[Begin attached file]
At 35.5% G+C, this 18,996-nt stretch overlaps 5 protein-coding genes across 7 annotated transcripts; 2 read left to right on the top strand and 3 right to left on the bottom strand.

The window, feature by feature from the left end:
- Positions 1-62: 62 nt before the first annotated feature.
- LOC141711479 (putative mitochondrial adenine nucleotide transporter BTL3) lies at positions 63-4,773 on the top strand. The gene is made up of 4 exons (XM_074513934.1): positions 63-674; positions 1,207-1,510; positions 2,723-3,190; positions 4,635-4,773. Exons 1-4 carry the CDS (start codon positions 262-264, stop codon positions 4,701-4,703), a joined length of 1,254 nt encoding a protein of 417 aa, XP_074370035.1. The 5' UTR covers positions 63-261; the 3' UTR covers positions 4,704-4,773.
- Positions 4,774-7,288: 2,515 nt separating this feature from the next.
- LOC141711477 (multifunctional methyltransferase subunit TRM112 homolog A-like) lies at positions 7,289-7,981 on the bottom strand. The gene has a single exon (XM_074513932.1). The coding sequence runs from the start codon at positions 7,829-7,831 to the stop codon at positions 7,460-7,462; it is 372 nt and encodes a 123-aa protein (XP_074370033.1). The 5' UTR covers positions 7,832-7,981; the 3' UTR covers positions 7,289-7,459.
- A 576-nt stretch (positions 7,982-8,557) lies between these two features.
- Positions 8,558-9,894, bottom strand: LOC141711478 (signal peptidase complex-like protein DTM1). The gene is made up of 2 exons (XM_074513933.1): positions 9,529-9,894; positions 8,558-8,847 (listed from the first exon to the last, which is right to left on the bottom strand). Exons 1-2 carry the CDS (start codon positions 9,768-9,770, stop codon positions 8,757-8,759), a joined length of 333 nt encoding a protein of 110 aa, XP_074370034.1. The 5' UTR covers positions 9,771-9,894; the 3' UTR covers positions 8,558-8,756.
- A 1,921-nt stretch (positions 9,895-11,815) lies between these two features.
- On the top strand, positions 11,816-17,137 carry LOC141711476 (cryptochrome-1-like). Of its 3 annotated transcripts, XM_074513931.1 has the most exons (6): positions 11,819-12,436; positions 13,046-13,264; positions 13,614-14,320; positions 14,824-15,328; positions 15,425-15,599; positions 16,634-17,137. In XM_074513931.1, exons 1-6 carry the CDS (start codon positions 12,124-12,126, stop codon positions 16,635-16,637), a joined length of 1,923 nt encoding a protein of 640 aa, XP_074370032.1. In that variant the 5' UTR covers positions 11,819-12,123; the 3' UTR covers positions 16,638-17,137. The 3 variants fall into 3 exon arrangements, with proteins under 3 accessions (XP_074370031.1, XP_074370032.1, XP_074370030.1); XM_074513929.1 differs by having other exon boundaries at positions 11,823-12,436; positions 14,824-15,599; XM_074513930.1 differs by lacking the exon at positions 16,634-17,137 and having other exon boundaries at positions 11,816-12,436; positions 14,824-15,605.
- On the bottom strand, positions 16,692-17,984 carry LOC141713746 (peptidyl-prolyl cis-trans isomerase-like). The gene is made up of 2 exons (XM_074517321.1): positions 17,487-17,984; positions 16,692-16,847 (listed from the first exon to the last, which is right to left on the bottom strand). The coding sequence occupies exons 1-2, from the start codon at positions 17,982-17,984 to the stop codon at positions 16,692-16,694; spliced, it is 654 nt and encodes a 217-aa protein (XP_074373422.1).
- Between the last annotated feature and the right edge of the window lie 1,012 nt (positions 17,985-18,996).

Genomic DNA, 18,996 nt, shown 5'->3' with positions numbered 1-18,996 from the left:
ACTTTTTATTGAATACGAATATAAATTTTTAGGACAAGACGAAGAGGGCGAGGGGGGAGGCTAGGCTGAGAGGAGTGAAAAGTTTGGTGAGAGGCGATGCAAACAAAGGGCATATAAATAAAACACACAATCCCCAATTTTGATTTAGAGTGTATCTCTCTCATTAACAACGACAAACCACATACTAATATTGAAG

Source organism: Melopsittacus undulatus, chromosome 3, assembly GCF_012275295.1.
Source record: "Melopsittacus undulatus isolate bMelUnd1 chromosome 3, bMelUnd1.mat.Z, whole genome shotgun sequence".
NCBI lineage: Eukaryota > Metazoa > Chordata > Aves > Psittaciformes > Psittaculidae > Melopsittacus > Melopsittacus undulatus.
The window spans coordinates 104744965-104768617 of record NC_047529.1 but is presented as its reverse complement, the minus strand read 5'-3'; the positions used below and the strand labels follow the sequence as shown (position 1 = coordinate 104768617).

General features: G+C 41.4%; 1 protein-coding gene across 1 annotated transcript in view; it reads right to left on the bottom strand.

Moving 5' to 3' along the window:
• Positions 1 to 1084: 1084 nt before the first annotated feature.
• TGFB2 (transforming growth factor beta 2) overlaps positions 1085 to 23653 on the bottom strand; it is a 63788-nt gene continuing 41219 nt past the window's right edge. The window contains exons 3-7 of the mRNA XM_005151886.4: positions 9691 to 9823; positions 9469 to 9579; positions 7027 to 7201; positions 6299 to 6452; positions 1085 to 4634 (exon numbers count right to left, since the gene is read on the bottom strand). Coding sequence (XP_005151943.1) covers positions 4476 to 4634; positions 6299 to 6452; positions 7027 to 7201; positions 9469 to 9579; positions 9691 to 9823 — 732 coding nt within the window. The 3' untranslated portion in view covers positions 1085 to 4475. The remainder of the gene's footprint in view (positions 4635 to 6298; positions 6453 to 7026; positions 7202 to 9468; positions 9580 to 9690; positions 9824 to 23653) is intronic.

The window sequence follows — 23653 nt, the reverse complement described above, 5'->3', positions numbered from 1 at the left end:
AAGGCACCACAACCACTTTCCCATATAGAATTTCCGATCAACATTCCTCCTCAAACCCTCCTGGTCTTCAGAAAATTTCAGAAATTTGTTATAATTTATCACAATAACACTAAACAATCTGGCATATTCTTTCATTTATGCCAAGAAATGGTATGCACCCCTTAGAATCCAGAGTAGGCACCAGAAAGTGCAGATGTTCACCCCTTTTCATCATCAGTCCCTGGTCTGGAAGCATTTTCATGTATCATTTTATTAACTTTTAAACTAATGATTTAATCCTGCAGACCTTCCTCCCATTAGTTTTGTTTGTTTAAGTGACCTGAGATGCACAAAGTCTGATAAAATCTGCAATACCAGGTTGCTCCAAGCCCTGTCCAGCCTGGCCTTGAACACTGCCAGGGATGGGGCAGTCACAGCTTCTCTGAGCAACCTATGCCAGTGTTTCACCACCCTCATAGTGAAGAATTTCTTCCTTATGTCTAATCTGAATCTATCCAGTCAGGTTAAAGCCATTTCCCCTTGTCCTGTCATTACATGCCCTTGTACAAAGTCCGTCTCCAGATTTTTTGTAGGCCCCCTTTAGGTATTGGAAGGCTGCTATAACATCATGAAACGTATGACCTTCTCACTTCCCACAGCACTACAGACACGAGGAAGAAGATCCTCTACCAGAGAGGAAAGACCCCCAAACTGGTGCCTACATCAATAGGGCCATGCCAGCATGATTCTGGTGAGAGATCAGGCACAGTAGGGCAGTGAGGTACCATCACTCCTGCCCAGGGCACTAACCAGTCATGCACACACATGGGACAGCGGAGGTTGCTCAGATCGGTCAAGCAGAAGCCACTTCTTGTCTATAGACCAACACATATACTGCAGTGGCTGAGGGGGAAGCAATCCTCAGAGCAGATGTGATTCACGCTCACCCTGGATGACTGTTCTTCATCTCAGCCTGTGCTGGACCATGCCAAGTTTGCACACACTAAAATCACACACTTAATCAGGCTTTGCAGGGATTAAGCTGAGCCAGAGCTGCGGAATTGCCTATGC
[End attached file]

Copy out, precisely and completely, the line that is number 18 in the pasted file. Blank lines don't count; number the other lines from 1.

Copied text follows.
The window spans coordinates 104744965-104768617 of record NC_047529.1 but is presented as its reverse complement, the minus strand read 5'-3'; the positions used below and the strand labels follow the sequence as shown (position 1 = coordinate 104768617).